The flowers shouldn’t be on the label

4

Falanghina148

They should be inside the bottle. We enjoyed some delicious and fragrantly floriferous whites during the weekend of Garden Walk and it made me think of other wines I love during summer. There is plenty of warm weather left for most of us, and I¹m suspecting the serious garden work has subsided a bit (unless you’re one of the ones pulling out all your grass), so there’s more time to sit and enjoy. OK, maybe a weed gets yanked here and there, but this is mainly about sitting and drinking, with others—or alone (no harm in that).

Can you smell flowers in a glass of white wine? You sure can, and I¹m not talking about nutty Robert Parkeresque “nose of sweaty saddles and pencil shavings” stuff. But if you¹re drinking a wine from southern Italy and you swear you smell jasmine, that makes sense, because jasmine grows wild all over such areas as the Amalfi coast. Such was the case with a Falanghina I just drank the last bottle of (damn!). It is perfect for garden consumption: refreshing yet with that hint of flowers and a little bit of body so you don¹t gulp it down. But if you do find this, make sure it is no more than a year or two old.

The same goes with one of my all-time favorite summer drinks, Muscadet. It must be fresh. This white from the Loire is super-crisp, with a citrusy nose and taste. To me this is so much better than pinot grigio (which has similar properties). A better Italian choice, if you want that fresh mineral-y quality is Greco di Tufa, also from southern Italy. (I understand bottom-line concerns, but I will never, ever buy any of these wines this summer unless they are 2005-6. No one should. Take them off the shelves, please.)

If the wines are fresh, I don¹t think you need concern yourself too much with the maker. You won’t be able to, as in most liquor stores you’d be lucky to find one example. Having said that, Feudi de San Gregorio is a great source for both Greco di Tufa and Falanghina. Here’s some trivia: Falanghina is one of the wines made by the ancient Romans; it’s what the inhabitants of Pompeii might have been swigging just before they got clobbered.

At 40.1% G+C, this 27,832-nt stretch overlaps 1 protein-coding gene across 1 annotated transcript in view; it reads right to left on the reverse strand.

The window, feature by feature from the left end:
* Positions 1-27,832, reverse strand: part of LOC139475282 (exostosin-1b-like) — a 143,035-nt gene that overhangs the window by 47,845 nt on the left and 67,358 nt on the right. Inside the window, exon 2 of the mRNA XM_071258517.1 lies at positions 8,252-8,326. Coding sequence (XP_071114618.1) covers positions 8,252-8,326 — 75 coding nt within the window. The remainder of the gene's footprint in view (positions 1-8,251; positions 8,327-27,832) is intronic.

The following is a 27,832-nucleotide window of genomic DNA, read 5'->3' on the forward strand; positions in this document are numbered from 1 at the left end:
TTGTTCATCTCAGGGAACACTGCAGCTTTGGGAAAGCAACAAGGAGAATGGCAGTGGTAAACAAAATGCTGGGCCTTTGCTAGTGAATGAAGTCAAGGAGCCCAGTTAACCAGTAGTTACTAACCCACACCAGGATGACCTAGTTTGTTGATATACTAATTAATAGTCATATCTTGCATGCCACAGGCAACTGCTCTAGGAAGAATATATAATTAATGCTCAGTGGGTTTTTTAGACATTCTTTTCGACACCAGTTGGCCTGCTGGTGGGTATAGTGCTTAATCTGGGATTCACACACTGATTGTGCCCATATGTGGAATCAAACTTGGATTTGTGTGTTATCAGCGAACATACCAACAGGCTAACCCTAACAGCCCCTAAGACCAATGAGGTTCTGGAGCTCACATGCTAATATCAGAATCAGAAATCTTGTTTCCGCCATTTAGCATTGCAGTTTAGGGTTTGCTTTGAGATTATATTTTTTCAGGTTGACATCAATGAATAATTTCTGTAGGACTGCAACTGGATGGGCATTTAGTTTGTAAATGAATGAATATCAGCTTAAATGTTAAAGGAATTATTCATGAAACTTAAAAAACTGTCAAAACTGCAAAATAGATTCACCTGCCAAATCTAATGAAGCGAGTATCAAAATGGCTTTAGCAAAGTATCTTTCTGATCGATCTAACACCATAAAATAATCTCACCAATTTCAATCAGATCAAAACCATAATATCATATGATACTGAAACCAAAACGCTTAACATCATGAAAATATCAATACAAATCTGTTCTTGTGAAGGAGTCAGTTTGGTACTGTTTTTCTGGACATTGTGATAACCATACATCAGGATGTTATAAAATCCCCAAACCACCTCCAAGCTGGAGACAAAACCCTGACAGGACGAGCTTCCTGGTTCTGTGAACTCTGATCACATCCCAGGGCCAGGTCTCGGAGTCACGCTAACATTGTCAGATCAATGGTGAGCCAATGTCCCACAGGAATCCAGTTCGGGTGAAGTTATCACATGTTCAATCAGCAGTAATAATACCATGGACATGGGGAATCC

The one red I’ll readily go for on a summer’s day is Beaujolais—and there should be plenty of violet aromas with a good one. The cru Beaujolais (Fleurie, Brouilly, Morgon) are great, very quickly and lightly chilled—say, 2 minutes in the freezer? This isn’t the sodapop nouveau stuff; this is delicate, nuanced red wine, but not in any way too heavy for summer.

I meant to get to dry rosés—oh well, next time!

Previous articleAmy Spreads the GardenWalk Gospel
Next articleMore on Gardening with Limitations
Elizabeth Licata

Elizabeth Licata has been a regular writer for  Garden Rant since 2007, after contributing a guest rant about the overuse of American flags in front gardens. She lives and gardens in Buffalo, N.Y., which, far from the frozen wasteland many assume it to be, is a lush paradise of gardens, historic architecture, galleries, museums, theaters, and fun. As editor of Buffalo Spree magazine,  Licata helps keep Western New Yorkers apprised about what is happening in their region. She is also a freelance writer and art curator, who’s been published in Fine Gardening, Horticulture, ArtNews, Art in America, the Village Voice, and many other publications. She does regularly radio segments for the local NPR affiliate, WBFO.

Licata is involved with Garden Walk Buffalo, the largest free garden tour in the US and possibly the world,and has written the text for a book about Garden Walk. She has also written and edited several art-related books. Contact Elizabeth: ealicata at yahoo.com

4 COMMENTS

  1. I’m not really a fruity kinda wine lover but I do enjoy a crisp ripe Sauvignon Blanc or a buttery Chardonnay on a warm summer day, especially with a triangle of fresh made goat cheese and crusty rustic bread. ummmmm
    I go more for the more deep rich complex blackberry and smokey chocolate flavors of a well structured Cabernet Sauvignon , Merlot or Shiraz.

    The soil is mostly volcanic here in Napa and Sonoma countries and the air is dry and warm in the summer months.
    The heady smell of wild sage infused with the grapes ripening on the vine fill the air as you drive up valley.

    I am heading off to Napa tomorrow for some gardening work and if I have the time and I’m not too grimy I hope to stop in at the Copia Center for Wine for a soothing sip and a walk through their culinary gardens.

  2. Michelle, I am afraid I am one of those ABC gals. Butter? Oak? Not a fan. Give me the more austere French style any day.

    Though I’d love to see Copia.

Comments are closed.